Will Ontario Become the Detroit of Canada?
In my column for the National Post, I look at the decline of Ontario's economy and industry:
After years of lagging the rest of the advanced world, investment in Canadian plant and equipment has at last caught up.
That’s the good news in a recent report by the C.D. Howe Institute. Here’s the bad news. One important province has fallen even further behind: the province of Ontario.
The report by Benjamin Dachis and William Robson tracks Canadian performance by province over the course of the past decade. They observe: “In the early 2000s, the [investment] gap with the [rest of the] OECD widened. For every dollar of new business investment per worker across OECD countries from 2001 to 2005, Canadian businesses invested 94 cents, and for every dollar of investment per U.S. worker, Canadian businesses invested 79 cents.
“Since then, Canada’s performance has improved. From 2006 to 2010, our businesses invested 99 cents per worker for every dollar invested across the OECD, and 88 cents for each dollar invested by U.S. businesses. Preliminary 2011 data show Canadian businesses investing more per worker than the OECD average — 102 cents per dollar across the group — and maintaining the late-2000s average of 88 cents per dollar invested in the United States.”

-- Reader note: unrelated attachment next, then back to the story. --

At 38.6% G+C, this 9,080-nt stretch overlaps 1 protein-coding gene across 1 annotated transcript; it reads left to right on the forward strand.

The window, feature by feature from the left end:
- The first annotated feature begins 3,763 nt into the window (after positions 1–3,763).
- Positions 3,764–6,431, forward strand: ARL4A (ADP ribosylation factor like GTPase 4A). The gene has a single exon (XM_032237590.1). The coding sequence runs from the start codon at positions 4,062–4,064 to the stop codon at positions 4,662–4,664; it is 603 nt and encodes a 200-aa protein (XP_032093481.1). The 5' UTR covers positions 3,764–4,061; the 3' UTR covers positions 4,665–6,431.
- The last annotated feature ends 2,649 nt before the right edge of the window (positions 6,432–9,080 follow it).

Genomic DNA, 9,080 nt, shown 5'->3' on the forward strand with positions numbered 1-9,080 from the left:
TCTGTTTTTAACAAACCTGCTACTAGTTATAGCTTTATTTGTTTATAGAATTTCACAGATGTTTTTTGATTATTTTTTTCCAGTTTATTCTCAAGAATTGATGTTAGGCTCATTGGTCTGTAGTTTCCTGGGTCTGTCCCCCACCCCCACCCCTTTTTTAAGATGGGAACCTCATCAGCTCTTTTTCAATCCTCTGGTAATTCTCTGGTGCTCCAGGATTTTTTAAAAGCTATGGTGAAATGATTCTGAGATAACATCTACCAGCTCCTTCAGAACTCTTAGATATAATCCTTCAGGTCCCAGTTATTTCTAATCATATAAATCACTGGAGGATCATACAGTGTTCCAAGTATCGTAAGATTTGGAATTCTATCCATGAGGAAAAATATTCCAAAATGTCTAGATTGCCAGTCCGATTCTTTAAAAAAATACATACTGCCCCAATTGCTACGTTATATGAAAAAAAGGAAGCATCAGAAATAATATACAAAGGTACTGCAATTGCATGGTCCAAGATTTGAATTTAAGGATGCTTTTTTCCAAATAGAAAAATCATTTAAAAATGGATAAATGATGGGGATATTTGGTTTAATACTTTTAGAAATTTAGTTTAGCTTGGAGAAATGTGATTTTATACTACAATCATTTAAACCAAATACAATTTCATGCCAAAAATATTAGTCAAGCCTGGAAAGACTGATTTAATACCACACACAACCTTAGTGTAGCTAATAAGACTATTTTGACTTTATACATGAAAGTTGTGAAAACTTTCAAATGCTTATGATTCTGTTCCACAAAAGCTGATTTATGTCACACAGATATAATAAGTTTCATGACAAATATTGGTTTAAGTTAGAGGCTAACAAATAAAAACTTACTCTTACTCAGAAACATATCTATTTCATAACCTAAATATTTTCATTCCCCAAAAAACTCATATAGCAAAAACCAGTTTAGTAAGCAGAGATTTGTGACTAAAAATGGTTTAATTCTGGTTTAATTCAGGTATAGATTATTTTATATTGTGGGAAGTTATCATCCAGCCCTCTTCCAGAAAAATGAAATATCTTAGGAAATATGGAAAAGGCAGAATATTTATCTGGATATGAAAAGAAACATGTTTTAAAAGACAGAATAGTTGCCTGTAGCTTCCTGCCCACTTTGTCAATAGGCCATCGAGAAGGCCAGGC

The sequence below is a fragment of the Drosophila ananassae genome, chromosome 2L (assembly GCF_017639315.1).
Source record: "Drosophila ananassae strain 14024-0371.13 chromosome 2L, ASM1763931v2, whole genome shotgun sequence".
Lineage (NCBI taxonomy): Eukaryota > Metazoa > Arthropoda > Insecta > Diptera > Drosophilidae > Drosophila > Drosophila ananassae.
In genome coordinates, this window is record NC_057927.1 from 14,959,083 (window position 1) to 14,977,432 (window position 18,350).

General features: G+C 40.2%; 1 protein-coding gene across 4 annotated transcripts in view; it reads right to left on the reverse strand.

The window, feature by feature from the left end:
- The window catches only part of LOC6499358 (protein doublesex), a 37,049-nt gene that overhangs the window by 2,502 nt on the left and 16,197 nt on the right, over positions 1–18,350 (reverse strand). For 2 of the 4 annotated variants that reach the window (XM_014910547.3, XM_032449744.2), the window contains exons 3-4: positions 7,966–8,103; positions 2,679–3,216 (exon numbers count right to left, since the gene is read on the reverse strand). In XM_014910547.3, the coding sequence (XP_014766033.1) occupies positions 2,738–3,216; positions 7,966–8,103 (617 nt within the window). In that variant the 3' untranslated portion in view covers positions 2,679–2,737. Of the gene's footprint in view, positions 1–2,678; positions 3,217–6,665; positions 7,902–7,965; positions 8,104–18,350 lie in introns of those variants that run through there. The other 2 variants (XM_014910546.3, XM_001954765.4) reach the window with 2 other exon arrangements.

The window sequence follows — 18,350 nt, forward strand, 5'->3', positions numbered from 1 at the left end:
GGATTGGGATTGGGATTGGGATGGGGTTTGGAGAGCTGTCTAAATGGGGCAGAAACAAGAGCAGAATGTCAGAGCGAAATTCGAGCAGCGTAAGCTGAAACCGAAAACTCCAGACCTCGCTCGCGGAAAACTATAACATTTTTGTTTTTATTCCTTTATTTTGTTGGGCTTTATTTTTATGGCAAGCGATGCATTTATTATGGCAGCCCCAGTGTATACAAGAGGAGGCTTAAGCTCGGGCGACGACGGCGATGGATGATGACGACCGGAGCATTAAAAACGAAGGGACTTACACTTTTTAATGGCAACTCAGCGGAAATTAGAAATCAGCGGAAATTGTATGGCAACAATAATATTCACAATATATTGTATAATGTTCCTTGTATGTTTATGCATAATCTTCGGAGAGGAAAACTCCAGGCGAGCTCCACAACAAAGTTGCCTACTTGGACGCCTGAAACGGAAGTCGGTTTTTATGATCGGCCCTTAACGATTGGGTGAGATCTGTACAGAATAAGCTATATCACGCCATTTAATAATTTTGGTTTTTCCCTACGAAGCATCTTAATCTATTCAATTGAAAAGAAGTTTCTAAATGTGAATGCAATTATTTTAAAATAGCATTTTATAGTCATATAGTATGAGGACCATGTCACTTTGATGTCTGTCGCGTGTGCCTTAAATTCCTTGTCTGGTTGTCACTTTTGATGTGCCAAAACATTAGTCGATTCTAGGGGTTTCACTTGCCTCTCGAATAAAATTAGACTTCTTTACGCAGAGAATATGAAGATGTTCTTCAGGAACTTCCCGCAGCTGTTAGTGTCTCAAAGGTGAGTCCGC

Investment leads to productivity improvement. Productivity improvement leads to rising standards of living. Yay.
Unless you live in what used to be the economic powerhouse of the country. Then suddenly the outcome becomes grimmer: “Ontario … continues a long-term slide. After getting 77 cents of new investment for every dollar invested across the OECD in the early 2000s (65 against the United States) and 72 in the late 2000s (63 against the United States), Ontario workers may get a mere 70 in 2012 (and only 60 against the United States).”
New Brunswick does little better; Nova Scotia even worse. Quebec has avoided going backward only because it started so low in the first place.